"The Ukraine Crisis: What's Next for Europe?"

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Faculty and European Leaders Deepen the Debate at the 2014 Summit On The Future of Europe at Harvard

On September 22, 2014 the Minda de Gunzburg Center for European Studies (CES) welcomed a distinguished group of participants at the 2014 Summit on the Future of Europe – a cooperation between CES, the Berggruen Institute on Governance and The WorldPost. The day’s speakers included Carl Bildt, Vuk Jeremić, andMario Monti as well as Mark Blyth, Richard Cooper, Niall Ferguson and Joseph Nye. Below is a summary and select highlights of the proceedings.

Over the course of an off-the-record round table in the morning, a lively debate over lunch, and a public lecture in the afternoon, most participants agreed on three key points:

  • How Europe decides to confront Putin over the Ukraine crisis will shape the continent for years to come.
  • Confronting Putin head-on would require a substantial monetary and military commitment – and may even involve compromising on some core political principles which many Europeans hold dear.
  • Integrating Ukraine into the Western alliance will require a massive restructuring of its economy, and likely cannot be achieved without significant monetary aid from Western and Central Europe.

While most participants agreed on some of the analysis, they vividly disagreed on the best course of action. In Joseph Nye’s terminology (see article “A Western Strategy for a Declining Russia" in Project Syndicate ), the Summit debates crystallized along two axes: the "squeezers" who favored applying serious economic and military pressure on Putin and the "dealers," who advocated for resolving the conflict through negotiation.

The squeezers believed that Putin respects strength more than weakness. They argued that he acts opportunistically, trying to increase Russia's reach when he sees a tactical opening, but that his fundamental position is ultimately weak. The West, they were convinced, can manage Putin's ambitions by demonstrating strength and adopting policies that will weaken his position. But if Europe fails to help Ukraine, it will, as Carl Bildt put the point, face "an even more complicated future."

To confront Putin, Europe will have to make changes that will be deeply controversial on a continent long committed to environmentalism and marked by an aversion to the use of force. The squeezers suggested tough sanctions on Putin; one speaker at the morning session suggested – a little mischievously – that Europe could raise the stakes by sending its own set of "volunteers" to defend Ukraine. Beyond that, the squeezers agreed, European countries would need to beef up their defense budgets; buy LNG terminals; build a pipeline from Spain to France which would make it easier for North African gas to reach large parts of Europe; and re-activate atomic power plants lying idle in Germany .

The dealers, on the other hand, argued that Putin is feeling genuinely threatened by the Eastward expansion of NATO and the EU. They therefore believed that negotiations with Russia could lead to an agreement that will be respected by both sides, and set the stage for easing tensions between Russia and the West. Though they did not foresee Russia's hostility towards the West disappearing anytime soon, they were more optimistic about the country's long-term future: a liberal, economically successful Russia, they argued, will come about – but its arrival is a matter of generations, not years.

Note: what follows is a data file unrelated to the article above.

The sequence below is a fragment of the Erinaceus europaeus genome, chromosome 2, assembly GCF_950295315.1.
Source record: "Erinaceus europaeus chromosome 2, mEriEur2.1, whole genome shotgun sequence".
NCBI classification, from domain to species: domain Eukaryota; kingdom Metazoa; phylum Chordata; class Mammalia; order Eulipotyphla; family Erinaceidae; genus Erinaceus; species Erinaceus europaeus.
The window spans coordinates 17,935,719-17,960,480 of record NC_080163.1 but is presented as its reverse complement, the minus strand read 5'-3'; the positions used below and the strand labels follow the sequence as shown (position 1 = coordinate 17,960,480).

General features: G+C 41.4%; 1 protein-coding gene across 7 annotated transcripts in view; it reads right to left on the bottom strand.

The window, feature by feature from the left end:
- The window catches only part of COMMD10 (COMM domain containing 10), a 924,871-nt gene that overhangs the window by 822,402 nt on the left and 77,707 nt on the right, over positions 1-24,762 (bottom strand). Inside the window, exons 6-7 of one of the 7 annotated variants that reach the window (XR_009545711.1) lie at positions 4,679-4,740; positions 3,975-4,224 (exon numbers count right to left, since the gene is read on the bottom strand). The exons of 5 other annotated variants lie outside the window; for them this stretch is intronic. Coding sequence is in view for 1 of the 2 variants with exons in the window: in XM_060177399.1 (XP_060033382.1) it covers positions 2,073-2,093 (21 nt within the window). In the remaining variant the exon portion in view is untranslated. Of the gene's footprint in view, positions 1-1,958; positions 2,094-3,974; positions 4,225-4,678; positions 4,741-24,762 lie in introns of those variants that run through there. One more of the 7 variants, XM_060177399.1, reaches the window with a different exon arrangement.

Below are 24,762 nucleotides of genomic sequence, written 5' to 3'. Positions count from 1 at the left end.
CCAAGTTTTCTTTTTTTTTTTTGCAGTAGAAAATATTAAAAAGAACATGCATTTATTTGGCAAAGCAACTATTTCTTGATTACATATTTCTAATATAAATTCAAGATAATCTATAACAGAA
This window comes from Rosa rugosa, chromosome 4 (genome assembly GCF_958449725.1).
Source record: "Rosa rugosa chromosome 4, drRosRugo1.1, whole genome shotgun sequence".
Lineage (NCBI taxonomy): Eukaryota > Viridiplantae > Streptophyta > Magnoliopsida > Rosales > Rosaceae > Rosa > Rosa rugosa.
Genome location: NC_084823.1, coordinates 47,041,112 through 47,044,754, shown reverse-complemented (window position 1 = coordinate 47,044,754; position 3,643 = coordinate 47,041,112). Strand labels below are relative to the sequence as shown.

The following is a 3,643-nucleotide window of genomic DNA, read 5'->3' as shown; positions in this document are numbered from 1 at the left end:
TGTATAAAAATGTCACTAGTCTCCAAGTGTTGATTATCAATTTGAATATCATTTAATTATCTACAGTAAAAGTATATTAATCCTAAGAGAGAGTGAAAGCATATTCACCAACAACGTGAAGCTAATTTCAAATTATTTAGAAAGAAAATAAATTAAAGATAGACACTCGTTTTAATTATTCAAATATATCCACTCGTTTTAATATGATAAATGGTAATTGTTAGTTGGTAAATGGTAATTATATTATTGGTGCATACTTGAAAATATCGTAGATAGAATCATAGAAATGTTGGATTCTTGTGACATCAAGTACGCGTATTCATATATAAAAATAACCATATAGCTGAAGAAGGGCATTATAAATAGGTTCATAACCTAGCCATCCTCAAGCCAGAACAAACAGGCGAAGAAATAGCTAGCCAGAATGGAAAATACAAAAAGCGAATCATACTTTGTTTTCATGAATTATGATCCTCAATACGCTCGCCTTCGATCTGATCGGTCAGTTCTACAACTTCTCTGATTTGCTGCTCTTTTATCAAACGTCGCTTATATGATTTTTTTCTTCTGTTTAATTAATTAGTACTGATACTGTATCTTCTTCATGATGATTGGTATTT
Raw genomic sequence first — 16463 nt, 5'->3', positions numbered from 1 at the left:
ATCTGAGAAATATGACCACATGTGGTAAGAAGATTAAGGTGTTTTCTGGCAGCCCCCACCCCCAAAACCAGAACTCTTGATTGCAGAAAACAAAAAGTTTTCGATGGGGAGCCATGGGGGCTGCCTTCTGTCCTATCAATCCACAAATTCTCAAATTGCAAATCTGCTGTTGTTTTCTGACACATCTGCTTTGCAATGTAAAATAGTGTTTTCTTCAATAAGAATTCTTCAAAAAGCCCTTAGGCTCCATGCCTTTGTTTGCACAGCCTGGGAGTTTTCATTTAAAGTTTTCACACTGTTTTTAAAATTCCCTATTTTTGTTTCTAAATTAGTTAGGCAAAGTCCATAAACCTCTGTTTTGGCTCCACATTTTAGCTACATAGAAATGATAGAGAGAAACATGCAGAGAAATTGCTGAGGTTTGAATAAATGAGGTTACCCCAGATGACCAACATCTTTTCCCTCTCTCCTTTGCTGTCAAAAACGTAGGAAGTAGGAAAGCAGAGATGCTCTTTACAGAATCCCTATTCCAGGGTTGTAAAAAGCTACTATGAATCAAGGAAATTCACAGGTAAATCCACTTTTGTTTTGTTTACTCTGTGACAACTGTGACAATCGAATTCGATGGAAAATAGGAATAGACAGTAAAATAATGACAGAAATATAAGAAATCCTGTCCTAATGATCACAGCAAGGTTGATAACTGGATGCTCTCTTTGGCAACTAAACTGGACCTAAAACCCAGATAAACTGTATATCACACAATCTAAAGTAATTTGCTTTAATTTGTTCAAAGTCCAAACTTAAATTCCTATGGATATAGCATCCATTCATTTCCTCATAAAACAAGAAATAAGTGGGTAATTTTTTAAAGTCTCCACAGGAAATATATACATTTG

This still leaves open the question, put starkly by Graham Allison over lunch, of who Europe would fight for? Mario Monti and Carl Bildt were adamant that Western Europe would uphold its NATO commitments. But whether the West would risk a major confrontation over non-NATO members, like Ukraine, remained an open question. Bildt's observation that the crisis had already succeeded in making half of Europe – the states that had once been under the control of the Soviet Union – increase their defense budget was as eloquent in what it left out: so far, most Western nations have not upped their commitment to military spending. At the same time, Vuk Jeremić's criticism of the West's supposed disregard for Serbian sovereignty highlighted that the countries west of Ukraine have some lingering disagreements of their own to overcome.

Also at lunch, a number of economists sought Monti’s thoughts on Europe’s monetary policy. Monti posited, somewhat humorously, that German economists still regard monetary policy as a branch of moral philosophy: they do not believe in fiscal expansion because sin can only be expiated by atonement. Though Monti defended the need for fiscal discipline, he implicitly criticized such a moralized approach.

Another topic that elicited both agreement about the basic choice set and disagreement about the best course of action was the future of Ukraine itself. All participants agreed that the West could only co-opt the country by promising it a better economic future. But they diverged about how difficult it would be to proffer a real prospective to Ukrainians. Dealers emphasized that Ukraine's economy is in terrible shape, and its government rife with corruption. Squeezers retorted that Ukraine's long-term prospects were excellent thanks to its highly arable land and a long tradition of manufacturing; if Ukraine can access world markets and its politicians carry out the right reforms, they suggested, the country might have a more prosperous future than pessimists predict.